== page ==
We have always used the standard green campsuds soap. It has been our standard for years but with the move to concentrated soaps in the residential market, I was wondering if anyone has used anything that has good cleaning power, is biodegradable and is more compact.
I do the same a Gutmon. I have a small squeeze bottle I refill before each trip with enough campsuds, doctor broners or whatever I have around. No sense bringing more soap then is needed and if it is Dr Broners it is multi purpose.
"When a man is part of his canoe, he is part of all that canoes have ever known."
Sigurd F. Olson
We don't use soap. A little sand or gravel, whatever you can come up with, pine needles maybe, take it off into the woods and work it over really good, a little more water and its good to go.
Less to carry, less to dispose of.
I use the small scrubby pads with the soap already in them.I bring 2 for a trip. Very light and convenient. I keep them in their own plastic bag. I know if I brought dish soap it would be all over my gear.
I find that Campsuds doesn't cut grease very well. Bronners is a little bit better. Dr Bronners makes a "Sal Suds" that is a little better as a detergent and will biodegrade. Honestly I think plain detergent works the best (not antimicrobial!). As always, away from the water.
the only time that I ever use liquid soap is for coating the bottoms of my pans, makes it easier too clean off scorch marks. Otherwise I take a bar of casteel soap and put it in a canvas coin bag from a bank. That stuff works wonders, and it will lather in any type of water.
I'm with Rich on this one. Sand from the lake and a Scotchbrite pad does a number on crusty fry pans. For a final touch a wedge of lemon removes thinner grease residuals but not necessary. Paper plates on metal camp plates greatly reduces cleanup time and food odor since you just burn them after your meal. No pack weight no toxins.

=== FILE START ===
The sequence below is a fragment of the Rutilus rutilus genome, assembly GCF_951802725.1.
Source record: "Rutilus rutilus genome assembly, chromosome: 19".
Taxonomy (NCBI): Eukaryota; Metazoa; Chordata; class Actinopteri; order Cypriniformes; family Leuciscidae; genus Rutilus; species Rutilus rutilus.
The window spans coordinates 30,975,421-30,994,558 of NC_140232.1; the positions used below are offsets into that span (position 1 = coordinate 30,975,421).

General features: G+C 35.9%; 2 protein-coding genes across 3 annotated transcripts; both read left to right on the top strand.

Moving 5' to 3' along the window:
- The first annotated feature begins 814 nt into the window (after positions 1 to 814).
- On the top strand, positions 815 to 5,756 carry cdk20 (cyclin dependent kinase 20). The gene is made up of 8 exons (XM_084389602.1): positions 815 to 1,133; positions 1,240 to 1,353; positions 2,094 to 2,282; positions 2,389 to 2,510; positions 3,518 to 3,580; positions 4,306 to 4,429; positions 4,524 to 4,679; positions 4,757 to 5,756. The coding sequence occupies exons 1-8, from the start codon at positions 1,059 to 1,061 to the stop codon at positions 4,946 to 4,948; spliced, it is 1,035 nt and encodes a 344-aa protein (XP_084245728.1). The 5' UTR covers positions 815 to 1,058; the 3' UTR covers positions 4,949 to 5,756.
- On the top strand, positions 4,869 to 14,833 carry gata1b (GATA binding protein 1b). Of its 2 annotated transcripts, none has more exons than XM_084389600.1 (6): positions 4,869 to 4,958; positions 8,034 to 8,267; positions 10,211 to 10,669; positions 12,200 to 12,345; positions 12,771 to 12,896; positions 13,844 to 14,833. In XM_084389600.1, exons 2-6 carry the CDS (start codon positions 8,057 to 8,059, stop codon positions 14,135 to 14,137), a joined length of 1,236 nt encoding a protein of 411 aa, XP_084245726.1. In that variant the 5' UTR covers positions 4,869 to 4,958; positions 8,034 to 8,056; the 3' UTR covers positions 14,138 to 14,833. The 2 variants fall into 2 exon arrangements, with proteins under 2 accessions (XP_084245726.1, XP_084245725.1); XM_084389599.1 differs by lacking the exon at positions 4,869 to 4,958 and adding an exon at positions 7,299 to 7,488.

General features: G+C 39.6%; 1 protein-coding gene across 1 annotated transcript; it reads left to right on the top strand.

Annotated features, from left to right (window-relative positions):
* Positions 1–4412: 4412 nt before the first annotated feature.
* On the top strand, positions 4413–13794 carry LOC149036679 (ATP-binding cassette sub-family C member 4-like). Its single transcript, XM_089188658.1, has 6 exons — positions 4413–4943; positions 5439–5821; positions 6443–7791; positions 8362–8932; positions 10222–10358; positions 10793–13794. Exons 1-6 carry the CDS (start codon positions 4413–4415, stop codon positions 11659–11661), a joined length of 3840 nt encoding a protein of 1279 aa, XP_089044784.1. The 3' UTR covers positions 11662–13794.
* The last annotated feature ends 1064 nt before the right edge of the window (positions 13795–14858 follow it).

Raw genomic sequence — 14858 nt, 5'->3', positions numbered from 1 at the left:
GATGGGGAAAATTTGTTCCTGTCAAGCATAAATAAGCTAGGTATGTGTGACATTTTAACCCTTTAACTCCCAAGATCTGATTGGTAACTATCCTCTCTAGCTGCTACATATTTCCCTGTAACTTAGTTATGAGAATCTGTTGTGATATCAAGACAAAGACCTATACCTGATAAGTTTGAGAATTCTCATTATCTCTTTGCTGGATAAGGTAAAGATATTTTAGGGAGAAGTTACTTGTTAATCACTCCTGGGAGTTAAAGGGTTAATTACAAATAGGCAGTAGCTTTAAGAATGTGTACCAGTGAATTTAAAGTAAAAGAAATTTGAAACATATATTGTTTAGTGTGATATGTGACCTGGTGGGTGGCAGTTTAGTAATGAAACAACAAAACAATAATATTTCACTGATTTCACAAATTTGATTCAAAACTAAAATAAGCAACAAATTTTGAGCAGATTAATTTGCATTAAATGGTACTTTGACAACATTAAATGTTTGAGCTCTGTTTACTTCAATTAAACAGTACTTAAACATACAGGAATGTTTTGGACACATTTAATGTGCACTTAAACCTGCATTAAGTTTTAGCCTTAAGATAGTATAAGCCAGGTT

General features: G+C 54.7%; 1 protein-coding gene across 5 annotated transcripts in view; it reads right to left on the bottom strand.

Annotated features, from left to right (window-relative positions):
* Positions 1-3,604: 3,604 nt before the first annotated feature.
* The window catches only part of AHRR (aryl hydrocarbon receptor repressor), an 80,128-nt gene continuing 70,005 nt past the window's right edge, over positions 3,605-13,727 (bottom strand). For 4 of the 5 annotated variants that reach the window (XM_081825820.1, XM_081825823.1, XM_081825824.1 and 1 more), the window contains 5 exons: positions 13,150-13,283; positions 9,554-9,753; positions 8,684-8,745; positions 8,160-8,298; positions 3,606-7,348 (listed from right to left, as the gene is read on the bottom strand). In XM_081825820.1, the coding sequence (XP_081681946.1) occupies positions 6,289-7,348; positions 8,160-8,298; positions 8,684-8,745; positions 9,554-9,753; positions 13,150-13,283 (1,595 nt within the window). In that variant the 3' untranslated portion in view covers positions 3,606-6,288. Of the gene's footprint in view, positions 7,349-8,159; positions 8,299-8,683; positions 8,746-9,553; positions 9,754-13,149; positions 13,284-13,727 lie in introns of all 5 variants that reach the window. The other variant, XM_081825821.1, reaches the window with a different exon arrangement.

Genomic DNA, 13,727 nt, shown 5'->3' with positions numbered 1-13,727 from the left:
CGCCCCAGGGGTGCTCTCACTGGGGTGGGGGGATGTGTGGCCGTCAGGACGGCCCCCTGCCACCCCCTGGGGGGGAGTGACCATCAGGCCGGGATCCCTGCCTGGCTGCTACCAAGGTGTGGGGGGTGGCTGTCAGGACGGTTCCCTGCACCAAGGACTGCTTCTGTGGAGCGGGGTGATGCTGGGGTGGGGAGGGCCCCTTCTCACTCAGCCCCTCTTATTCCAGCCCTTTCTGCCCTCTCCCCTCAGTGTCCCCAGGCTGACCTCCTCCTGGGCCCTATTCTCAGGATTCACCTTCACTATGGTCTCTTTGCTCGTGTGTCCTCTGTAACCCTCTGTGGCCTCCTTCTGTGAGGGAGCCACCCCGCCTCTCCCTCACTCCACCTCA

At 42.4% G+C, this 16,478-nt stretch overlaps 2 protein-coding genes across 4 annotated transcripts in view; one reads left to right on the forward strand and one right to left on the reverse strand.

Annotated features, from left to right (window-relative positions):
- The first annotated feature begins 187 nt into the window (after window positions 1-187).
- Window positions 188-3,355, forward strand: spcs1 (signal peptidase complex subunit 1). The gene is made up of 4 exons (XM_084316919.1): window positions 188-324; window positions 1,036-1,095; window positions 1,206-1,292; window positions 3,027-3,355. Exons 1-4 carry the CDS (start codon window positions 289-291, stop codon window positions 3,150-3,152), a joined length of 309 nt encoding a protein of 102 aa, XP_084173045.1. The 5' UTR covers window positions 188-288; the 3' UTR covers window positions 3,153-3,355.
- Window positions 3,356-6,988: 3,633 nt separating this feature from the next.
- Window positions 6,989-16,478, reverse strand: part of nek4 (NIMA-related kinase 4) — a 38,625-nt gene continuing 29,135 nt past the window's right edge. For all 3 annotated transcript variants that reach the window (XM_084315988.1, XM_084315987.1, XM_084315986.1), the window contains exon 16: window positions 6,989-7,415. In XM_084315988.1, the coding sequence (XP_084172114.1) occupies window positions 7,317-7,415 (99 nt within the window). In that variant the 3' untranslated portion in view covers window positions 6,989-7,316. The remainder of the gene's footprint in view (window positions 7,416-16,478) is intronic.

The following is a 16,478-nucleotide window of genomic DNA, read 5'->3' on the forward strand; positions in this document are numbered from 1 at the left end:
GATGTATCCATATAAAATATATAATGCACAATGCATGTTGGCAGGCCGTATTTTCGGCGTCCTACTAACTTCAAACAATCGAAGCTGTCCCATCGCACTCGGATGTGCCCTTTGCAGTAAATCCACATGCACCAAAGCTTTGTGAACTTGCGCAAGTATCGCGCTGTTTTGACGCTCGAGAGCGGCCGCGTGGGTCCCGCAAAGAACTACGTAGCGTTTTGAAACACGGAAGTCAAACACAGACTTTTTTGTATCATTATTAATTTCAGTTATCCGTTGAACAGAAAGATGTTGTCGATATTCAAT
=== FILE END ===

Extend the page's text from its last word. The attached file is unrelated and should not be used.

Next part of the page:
quote Richwon4: "We don't use soap. A little sand or gravel, whatever you can come up with, pine needles maybe, take it off into the woods and work it over really good, a little more water and its good to go.
Less to carry, less to dispose of. " Another no soap here. Each meal is just a little bit "tastier" than the last. Avoid doing dishes out there like the plague. Bring them home for that. Paper towels and wipes get the worst goo, everyone is encouraged to lick their plates/cups clean!
Wherever there is a channel for water, there is a road for the canoe. -Thoreau
Last trip, we used some soap that came in tiny sheets. One or two into the water, and we could wash our dishes. Worked great. Very compact, lightweight, won't spill. I don't really remember what they were called; got them at a camping store.
I use a very little bottle with dawn - maybe 2 ounce - and never use more than a 1/4 or 1/3. A few drops seems to be enough. Cold rinse and then rinse all with boiling water. Basic BSA method. Never take things out to wash between trips.